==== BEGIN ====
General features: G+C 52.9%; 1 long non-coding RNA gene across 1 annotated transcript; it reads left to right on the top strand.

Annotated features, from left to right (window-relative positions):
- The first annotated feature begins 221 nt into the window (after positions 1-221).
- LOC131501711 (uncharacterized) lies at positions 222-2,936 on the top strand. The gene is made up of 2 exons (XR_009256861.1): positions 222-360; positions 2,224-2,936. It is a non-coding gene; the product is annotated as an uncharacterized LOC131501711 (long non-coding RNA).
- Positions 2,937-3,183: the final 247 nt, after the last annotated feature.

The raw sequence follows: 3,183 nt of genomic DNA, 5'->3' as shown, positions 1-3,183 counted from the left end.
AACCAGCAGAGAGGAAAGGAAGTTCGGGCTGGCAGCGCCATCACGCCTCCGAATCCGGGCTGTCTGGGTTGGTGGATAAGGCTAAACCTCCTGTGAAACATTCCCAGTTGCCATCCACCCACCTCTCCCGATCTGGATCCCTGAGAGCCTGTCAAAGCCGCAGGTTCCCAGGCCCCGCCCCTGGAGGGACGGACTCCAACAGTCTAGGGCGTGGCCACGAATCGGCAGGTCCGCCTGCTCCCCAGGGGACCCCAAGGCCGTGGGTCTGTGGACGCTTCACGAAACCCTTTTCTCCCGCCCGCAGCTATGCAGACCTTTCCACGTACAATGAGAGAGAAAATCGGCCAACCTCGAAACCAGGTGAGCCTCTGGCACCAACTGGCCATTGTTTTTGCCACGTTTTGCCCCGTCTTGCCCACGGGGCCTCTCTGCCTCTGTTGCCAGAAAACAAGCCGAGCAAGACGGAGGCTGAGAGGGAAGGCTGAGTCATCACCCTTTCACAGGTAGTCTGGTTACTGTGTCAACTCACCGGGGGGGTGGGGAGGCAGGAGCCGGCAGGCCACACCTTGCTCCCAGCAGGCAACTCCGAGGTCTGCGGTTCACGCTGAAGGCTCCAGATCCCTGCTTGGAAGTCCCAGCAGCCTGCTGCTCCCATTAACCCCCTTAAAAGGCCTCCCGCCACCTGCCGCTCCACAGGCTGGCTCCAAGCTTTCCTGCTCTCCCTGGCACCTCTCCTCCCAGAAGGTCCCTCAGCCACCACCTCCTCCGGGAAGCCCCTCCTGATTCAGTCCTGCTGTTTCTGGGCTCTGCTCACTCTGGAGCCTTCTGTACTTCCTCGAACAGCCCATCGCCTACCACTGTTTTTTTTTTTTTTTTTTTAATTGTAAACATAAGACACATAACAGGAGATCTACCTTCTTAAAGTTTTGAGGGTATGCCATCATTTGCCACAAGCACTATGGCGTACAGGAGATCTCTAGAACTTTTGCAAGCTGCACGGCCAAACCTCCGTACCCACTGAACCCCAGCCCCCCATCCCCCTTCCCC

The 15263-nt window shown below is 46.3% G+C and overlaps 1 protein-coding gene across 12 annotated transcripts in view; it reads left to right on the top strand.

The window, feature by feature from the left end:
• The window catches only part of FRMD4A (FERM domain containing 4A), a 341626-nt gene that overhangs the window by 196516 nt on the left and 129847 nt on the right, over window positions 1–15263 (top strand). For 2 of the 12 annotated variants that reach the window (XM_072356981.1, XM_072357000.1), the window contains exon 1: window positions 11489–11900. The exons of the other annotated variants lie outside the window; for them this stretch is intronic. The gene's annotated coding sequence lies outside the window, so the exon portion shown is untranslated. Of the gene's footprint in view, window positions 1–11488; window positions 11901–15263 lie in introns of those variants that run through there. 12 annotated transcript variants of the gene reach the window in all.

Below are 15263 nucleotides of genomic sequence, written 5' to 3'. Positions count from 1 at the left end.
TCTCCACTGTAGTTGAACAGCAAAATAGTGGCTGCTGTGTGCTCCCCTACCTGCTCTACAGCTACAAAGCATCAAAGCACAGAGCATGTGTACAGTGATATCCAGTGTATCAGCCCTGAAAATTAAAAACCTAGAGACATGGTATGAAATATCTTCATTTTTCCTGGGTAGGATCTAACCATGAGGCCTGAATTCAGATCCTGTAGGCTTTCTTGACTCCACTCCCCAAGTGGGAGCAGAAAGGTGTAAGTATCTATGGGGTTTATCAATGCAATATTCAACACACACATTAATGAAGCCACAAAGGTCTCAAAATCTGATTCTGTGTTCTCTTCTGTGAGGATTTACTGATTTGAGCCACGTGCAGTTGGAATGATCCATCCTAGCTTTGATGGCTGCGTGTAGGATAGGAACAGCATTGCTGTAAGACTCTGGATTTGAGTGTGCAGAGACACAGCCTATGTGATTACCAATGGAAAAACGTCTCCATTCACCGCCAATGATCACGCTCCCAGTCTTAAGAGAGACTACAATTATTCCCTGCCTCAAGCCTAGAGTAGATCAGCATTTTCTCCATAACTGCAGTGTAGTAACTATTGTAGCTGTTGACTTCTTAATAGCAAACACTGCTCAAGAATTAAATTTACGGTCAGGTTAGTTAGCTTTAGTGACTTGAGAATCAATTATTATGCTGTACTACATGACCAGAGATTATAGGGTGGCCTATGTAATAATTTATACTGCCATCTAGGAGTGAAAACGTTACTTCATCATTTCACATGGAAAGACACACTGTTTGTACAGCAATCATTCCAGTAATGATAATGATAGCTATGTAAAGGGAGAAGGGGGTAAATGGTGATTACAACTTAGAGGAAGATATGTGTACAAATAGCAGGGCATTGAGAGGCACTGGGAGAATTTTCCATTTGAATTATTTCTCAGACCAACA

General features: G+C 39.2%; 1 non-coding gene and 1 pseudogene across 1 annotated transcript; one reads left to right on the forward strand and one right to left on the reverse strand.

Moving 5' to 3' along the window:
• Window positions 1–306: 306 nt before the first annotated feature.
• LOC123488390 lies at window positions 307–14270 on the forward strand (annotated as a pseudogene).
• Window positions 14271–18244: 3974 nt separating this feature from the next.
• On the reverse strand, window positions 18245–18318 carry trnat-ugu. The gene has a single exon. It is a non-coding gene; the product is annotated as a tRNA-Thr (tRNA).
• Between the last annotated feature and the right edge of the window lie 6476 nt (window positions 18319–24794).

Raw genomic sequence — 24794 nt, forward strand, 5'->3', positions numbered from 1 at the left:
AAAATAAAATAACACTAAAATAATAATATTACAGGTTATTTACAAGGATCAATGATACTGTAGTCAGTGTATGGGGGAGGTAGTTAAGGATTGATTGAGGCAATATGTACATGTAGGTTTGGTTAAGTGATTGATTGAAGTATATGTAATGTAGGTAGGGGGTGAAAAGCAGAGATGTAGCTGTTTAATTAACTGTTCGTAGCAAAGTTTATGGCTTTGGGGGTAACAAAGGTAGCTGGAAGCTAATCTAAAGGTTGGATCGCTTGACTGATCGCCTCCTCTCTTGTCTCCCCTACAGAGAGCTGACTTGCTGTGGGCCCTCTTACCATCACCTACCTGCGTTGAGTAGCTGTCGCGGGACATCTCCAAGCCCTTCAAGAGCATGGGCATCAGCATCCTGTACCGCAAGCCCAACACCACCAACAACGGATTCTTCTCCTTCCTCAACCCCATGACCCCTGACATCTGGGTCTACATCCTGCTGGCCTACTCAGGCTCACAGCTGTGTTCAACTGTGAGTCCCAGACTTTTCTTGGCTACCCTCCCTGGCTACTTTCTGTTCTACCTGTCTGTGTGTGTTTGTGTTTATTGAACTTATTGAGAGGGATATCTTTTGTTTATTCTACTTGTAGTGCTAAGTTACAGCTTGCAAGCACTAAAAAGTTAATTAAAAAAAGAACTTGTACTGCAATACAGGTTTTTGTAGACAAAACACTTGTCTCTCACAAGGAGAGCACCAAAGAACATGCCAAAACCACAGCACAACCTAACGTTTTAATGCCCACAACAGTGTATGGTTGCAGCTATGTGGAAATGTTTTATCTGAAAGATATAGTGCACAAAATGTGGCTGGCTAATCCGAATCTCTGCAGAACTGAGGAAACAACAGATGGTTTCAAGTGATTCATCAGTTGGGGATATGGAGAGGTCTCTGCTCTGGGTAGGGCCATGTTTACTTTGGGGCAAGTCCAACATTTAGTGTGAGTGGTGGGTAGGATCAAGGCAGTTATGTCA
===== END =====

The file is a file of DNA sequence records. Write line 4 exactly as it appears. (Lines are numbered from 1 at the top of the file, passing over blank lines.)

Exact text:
- LOC131501711 (uncharacterized) lies at positions 222-2,936 on the top strand. The gene is made up of 2 exons (XR_009256861.1): positions 222-360; positions 2,224-2,936. It is a non-coding gene; the product is annotated as an uncharacterized LOC131501711 (long non-coding RNA).